Literacy News from Sarah Pagogna

January 2021 Edition

Printable Word Ladder Activity

file:///C:/Users/spagogna/Downloads/WordLadders-1.pdf

Assessing Letter/Sound Relationships

Words Their Way Spelling Inventory

https://www.warrencountyschools.org/userfiles/2185/Classes/160244/wtw%20spelling%20inventory.pdf?id=600944

Hearing and Recording Sounds- MLPP

https://misd.net/mlpp/assessments/hearingRecordingSounds/HearingRecording-Sounds-A.pdf

DRA Word Task Analysis- Encoding tasks 10, 16, 27, 36, and 40

file:///C:/Users/spagogna/Downloads/DRA%20word%20task%20encoding.pdf

Essential Instructional Practice focus for January- Essential 5 Phonics Instruction

Earlier in children’s development, such instruction will focus on letter names, the sound(s) associated with the letters, and how letters are shaped and formed.

Later, the focus will be on more complex letter-sound relationships, including digraphs (two letters representing one sound, as in sh, th, ch, oa, ee, ie), blends (two or three letters representing each of their sounds pronounced in immediate succession within a syllable, as in bl in blue, str in string, or ft as in left), diphthongs (two letters representing a single glided phoneme as in oi in oil and ou in out), common spelling patterns (e.g., -ake as in cake, rake), specific phonograms (e.g., -all, -ould), and patterns in multi-syllabic words.

High-frequency words are taught with full analysis of letter-sound relationships within the words, even in those that are not spelled as would be expected.

Instruction in letter-sound relationships is:

  • verbally precise and involving multiple channels, such as oral and visual or visual and tactile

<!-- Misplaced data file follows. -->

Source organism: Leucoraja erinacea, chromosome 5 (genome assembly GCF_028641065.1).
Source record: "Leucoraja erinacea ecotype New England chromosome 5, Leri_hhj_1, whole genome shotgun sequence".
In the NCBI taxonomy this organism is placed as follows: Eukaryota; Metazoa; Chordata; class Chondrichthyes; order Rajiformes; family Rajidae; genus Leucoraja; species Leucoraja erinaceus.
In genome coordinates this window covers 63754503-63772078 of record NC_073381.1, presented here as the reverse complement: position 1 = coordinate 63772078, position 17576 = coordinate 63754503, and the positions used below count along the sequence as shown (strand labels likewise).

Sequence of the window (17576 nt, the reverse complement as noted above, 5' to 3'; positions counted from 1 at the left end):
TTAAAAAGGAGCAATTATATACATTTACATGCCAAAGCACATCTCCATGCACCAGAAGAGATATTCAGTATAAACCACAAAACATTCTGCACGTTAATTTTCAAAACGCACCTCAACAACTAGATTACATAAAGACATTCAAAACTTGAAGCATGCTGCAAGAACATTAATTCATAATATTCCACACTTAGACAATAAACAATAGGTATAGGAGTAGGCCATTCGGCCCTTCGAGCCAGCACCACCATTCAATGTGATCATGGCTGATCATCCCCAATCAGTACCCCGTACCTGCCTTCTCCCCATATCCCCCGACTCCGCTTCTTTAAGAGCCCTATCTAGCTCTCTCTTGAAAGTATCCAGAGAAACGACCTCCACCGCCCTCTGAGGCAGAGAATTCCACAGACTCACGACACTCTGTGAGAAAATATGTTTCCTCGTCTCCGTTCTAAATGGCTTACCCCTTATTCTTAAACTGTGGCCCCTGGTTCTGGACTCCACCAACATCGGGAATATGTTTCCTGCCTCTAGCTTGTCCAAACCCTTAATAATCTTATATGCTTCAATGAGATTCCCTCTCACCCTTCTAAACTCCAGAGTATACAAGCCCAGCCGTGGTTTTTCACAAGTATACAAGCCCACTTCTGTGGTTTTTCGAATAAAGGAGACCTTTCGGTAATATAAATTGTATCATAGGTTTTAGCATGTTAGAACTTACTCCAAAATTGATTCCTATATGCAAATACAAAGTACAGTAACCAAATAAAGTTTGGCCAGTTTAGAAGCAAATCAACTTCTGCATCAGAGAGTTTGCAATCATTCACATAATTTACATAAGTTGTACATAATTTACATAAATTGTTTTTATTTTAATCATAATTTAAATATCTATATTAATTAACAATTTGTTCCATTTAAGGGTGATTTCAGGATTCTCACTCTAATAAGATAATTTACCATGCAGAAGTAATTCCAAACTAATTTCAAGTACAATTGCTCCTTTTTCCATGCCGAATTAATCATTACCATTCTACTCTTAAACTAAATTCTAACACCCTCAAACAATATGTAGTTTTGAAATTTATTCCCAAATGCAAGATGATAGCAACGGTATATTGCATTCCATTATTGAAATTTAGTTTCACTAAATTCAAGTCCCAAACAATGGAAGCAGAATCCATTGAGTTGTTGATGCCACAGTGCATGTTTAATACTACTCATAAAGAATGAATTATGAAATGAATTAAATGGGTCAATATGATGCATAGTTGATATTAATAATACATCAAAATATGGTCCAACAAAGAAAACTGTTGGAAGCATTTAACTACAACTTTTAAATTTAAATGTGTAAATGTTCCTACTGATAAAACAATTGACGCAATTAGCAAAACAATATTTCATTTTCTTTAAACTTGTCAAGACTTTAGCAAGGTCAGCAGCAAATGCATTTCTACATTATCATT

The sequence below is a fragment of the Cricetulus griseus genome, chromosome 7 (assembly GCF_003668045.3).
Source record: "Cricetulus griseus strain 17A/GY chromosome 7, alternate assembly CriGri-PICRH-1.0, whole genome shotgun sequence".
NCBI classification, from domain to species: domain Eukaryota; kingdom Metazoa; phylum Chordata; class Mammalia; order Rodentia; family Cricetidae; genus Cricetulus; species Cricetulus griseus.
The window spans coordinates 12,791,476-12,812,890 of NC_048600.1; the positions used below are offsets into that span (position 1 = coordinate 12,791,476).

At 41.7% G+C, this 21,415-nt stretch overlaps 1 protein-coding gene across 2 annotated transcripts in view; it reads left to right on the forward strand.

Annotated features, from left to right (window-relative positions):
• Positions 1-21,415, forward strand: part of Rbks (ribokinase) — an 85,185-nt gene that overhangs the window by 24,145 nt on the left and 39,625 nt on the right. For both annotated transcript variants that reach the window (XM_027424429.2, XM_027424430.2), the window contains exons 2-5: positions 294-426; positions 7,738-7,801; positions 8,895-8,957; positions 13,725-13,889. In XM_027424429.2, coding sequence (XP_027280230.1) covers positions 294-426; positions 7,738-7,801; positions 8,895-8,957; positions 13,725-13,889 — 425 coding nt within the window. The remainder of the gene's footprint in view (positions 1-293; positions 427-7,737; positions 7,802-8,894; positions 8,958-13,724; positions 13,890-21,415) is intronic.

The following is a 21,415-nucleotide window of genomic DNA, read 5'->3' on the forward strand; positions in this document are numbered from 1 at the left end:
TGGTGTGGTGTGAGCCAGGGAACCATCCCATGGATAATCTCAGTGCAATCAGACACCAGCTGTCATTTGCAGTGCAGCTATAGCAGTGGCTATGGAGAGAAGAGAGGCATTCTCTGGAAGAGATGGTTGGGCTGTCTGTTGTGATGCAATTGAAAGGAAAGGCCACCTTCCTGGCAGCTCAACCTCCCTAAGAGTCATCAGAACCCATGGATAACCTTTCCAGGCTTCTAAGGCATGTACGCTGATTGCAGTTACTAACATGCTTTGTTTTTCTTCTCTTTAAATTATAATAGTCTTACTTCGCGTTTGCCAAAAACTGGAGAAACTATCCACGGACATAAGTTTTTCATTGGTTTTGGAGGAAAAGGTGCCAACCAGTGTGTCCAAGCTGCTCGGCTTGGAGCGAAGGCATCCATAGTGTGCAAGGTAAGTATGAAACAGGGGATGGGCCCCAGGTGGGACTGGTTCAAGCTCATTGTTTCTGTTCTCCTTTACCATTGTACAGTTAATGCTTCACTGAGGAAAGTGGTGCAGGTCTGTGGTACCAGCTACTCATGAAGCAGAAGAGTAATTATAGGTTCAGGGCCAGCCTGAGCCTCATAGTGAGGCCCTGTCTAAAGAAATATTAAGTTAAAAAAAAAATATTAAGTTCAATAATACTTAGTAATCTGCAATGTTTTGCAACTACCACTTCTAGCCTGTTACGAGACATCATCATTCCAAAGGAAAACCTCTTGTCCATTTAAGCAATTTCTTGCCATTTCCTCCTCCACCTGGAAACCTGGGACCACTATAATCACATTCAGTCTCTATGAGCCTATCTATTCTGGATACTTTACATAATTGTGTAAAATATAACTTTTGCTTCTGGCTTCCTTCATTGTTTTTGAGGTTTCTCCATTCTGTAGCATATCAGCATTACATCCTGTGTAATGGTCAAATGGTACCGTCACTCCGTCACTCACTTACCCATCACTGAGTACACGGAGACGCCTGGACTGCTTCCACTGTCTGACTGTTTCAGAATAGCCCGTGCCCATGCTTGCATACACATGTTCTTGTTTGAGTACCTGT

• informed by careful observation of children’s reading and writing and, as needed, assessments that systematically examine knowledge of specific sound-letter relationships
  • taught systematically in relation to students’ needs and aligned with the expectations of the Michigan K-3 Standards for English Language Arts
  • accompanied by opportunities to apply knowledge of the lettersound relationships taught by reading books or other connected texts that include those relationships
  • reinforced through coaching children during reading, most notably by cueing children to monitor for meaning and by cueing children to attend to the letters in words and recognize letter-sound relationships they have been taught

Take the Perception Survey to check your knowledge and comfort level with Essential 5

Links to previous Literacy Newsletters

September Edition- Essential 1: Motivation and Engagement

October Edition- Essential 3: Small Group Instruction

November Edition- Essential 4: Phonemic Awareness

December Edition- Essential 6: Writing Instruction

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